<?end for ?>

The example above uses a Ruby enumerator for the #each_with_index method to set the class of the row to 'even-row' or 'odd-row'.

This works with the keys and values of Hashes, too:

Display hash of notes keyed by author using for

<?for user, content in user.notes ?>
<section class="note">
    Note by <?call user.username ?>
  <p><?escape content ?></p>

<?end for ?>

Note that you can also use Ruby’s “external iterator” syntax to iterate, too:

Iterate over each byte of a string with an index using for

<section class="hexdump">
<?for byte, index in frame.header.each_byte.with_index ?>
  <?if index.modulo(8).zero? ?>
    <?if index.nonzero? ?>
  </span><br />
    <?end if ?>
  <span class="row"><?attr "0x%08x" % index ?>:
  <?end if ?>
  &nbsp;`<?attr "0x%02x" % byte ?>`
<?end for ?>


The if tag can be used to conditionally render a section of the template based on the value of an attribute or the value of a method called on it.

Conditional block

<?if user.has_stock_options? ?>
You will have 21 days to exercise your stock options.
<?else ?>
You have a week to optionally take home a handful of supplies from the
office cabinet.
<?end if ?>


Unless is like the if tag, but with inverted logic. Note that an unless can have an else tag, but cannot have any elsif tags within it.


The yield tag is used to defer rendering of some part of the template to the code that is calling render on it. If a block is passed to #render, then the yield tag will call it with the Inversion::RenderState object that is currently in effect, and will render the return value in its place.

Using yield to defer an expensive database lookup (report.tmpl)

<?if extra_details_enabled ?>
<?yield ?>
<?end if ?>

report = Inversion::Template.load( 'report.tmpl' )
report.extra_details_enabled = true if $DEBUG
puts report.render do
  report_table = Inversion::Template.load( 'table.tmpl' )
  report_table.rows = an_expensive_database_query()

This will insert the report_table template in place of the yield, but only if $DEBUG is true.


These tags work as you’d expect from their ruby counterparts.

The begin section of the template to be rendered only if no exceptions are raised while it’s being rendered. If an exception is raised, it is checked against any rescue sections, and the first with a matching exception is rendered instead. If no rescue block is found, the exception is handled by the configured exception behavior for the template (see Template Options at Inversion::Template).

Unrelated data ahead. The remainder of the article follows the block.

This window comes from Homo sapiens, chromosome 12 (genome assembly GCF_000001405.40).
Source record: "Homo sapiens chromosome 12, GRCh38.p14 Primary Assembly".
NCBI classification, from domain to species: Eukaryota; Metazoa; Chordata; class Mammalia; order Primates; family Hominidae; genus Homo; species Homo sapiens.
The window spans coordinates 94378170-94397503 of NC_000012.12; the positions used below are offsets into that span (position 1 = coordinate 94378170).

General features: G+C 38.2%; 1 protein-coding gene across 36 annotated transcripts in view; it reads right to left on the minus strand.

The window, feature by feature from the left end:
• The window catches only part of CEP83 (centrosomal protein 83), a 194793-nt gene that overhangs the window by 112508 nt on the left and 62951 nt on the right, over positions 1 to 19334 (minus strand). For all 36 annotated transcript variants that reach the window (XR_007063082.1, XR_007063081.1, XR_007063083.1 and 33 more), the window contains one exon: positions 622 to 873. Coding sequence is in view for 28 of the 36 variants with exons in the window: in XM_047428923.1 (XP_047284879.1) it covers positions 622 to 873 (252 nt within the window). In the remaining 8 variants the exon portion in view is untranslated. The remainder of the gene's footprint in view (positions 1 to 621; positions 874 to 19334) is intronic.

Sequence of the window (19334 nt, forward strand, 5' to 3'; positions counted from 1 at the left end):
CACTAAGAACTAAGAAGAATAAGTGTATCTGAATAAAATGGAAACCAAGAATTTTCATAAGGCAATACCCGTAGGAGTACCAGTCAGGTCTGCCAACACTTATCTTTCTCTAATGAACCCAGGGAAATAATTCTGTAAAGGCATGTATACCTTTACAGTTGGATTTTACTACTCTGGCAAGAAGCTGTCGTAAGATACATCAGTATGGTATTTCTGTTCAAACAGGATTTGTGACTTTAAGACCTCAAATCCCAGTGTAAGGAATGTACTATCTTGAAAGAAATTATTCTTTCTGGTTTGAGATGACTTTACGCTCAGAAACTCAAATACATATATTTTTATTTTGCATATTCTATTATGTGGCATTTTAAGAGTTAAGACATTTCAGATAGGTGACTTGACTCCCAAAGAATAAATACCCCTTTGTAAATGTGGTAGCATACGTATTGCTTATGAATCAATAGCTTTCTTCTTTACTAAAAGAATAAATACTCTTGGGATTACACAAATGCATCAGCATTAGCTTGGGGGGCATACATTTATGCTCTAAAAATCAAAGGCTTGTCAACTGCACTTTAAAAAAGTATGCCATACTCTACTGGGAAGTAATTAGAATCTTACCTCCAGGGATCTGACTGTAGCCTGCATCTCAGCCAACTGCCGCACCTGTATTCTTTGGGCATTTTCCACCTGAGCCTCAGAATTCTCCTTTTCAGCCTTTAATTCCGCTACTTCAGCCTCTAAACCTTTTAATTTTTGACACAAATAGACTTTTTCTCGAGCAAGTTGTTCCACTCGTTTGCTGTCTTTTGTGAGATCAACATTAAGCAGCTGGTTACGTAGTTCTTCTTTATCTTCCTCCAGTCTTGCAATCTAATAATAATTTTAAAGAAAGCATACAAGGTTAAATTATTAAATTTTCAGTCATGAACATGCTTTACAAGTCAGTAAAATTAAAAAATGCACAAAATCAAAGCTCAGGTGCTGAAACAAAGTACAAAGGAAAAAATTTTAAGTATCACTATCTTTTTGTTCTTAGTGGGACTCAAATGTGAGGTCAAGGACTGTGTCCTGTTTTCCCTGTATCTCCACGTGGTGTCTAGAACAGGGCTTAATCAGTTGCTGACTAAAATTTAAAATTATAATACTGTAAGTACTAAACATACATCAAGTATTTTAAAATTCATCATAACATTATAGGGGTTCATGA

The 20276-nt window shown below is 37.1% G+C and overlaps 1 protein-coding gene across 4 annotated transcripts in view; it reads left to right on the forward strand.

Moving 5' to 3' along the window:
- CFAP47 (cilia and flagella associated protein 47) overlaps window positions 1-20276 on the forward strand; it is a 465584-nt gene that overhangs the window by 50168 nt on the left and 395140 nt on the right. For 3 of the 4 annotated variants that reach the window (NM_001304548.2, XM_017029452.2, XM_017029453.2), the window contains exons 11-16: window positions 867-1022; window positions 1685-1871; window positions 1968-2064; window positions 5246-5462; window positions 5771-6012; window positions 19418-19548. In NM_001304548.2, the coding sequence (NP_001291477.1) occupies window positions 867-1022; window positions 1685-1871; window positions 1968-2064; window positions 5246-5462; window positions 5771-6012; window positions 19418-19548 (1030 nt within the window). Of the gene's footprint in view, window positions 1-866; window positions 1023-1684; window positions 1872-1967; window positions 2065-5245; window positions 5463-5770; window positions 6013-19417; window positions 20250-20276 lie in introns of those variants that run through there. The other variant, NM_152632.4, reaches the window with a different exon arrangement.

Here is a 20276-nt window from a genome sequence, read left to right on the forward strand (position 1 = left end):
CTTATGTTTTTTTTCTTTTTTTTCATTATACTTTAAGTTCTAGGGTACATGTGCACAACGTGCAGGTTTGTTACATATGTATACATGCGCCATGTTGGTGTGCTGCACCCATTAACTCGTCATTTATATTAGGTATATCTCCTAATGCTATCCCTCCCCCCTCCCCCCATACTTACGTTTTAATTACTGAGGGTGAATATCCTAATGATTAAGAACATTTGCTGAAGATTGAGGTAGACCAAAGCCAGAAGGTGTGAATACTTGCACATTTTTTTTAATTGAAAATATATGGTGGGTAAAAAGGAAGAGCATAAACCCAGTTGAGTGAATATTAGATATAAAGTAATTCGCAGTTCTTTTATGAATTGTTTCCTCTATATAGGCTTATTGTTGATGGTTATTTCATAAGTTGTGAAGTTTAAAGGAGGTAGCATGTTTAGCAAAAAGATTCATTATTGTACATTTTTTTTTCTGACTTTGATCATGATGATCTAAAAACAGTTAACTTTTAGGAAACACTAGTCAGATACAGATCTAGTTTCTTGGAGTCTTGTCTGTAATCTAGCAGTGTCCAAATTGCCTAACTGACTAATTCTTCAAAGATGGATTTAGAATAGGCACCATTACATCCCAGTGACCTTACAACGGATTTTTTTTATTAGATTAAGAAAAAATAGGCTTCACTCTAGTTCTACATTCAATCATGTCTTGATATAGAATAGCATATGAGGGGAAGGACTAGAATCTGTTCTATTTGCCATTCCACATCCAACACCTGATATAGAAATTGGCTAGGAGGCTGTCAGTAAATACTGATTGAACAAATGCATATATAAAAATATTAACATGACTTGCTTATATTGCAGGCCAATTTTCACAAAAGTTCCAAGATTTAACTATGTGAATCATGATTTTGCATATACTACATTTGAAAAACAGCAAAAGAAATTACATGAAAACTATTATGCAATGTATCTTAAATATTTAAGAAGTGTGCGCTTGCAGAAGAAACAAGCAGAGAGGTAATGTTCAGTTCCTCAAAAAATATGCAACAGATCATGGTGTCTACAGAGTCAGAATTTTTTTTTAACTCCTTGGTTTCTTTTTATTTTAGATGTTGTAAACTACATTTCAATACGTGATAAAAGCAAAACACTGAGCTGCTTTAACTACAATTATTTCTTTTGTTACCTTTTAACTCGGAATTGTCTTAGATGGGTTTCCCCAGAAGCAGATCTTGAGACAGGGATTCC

<?begin ?><?call employees.length ?><?end?>

<?begin ?>
  <?for employee in employees.all ?>
    <?attr employee.name ?> --> <?attr employee.title ?>
  <?end for?>
<?rescue DatabaseError => err ?>
  Oh no!! I can't talk to the database for some reason.  The
  error was as follows:
    <?attr err.message ?>

Control Tags

There are a few tags that can be used to set values in the templating system itself.


The config tag can be used to override template options on a per-template basis. It allows for convenient, inline settings from within a template rather than from the code in which the template is loaded.

For example, if you want to enable debugging comments on a single template:

<?config debugging_comments: true ?>

Multiple template options can be set simultaneously by using a YAML hash:

    on_render_error: propagate
    debugging_comments: true
    comment_start: /*
    comment_end: */

Note that this also allows you to set multiple options on a single line, if you wrap them in braces:

<?config { comment_start: "/*", comment_end: "*/" } ?>


The default tag sets an attribute from within the template, and this value is used if the attribute is set to nil or otherwise unset.

template = Inversion::Template.new <<-TMPL
  <?default adjective to "cruel" ?>
  <?default noun to "world" ?>
  Goodbye, <?attr adjective ?> <?attr noun ?>!


template.adjective = "delicious"

template.adjective = nil
template.noun = "banana"

Would produce the output:

Goodbye, cruel world!
Goodbye, delicious world!
Goodbye, cruel banana!



The pp tag uses the PP library to output an escaped representation of its argument.

Creating an object to inspect

content = Inversion::Template.load( 'content.tmpl' )
content.file = File.stat( '/tmp/example.txt' )

puts content.render

Inspecting an object from within a template (content.tmpl)

<div class="debugging">
    The file's stat attributes:
    <?pp file ?>

The output is escaped according to the current setting of the :escape_format option.

The rendered result

<div class="debugging">
    The file's stat attributes:
 mode=0100644 (file rw-r--r--),
 uid=501 (mahlon),
 gid=0 (wheel),
 rdev=0x0 (0, 0),
 atime=2011-08-12 08:43:15 -0700 (1313163795),
 mtime=2011-08-12 08:43:15 -0700 (1313163795),
 ctime=2011-08-12 08:43:15 -0700 (1313163795)&gt;</div>

Custom Tags

We have a lot of documentation work to do for this still, but the basics are:

Unfortunately, the tag superclasses aren’t currently documented very well, so the best way to accomplish what you want is to find an existing tag that does something similar and look at how it does it.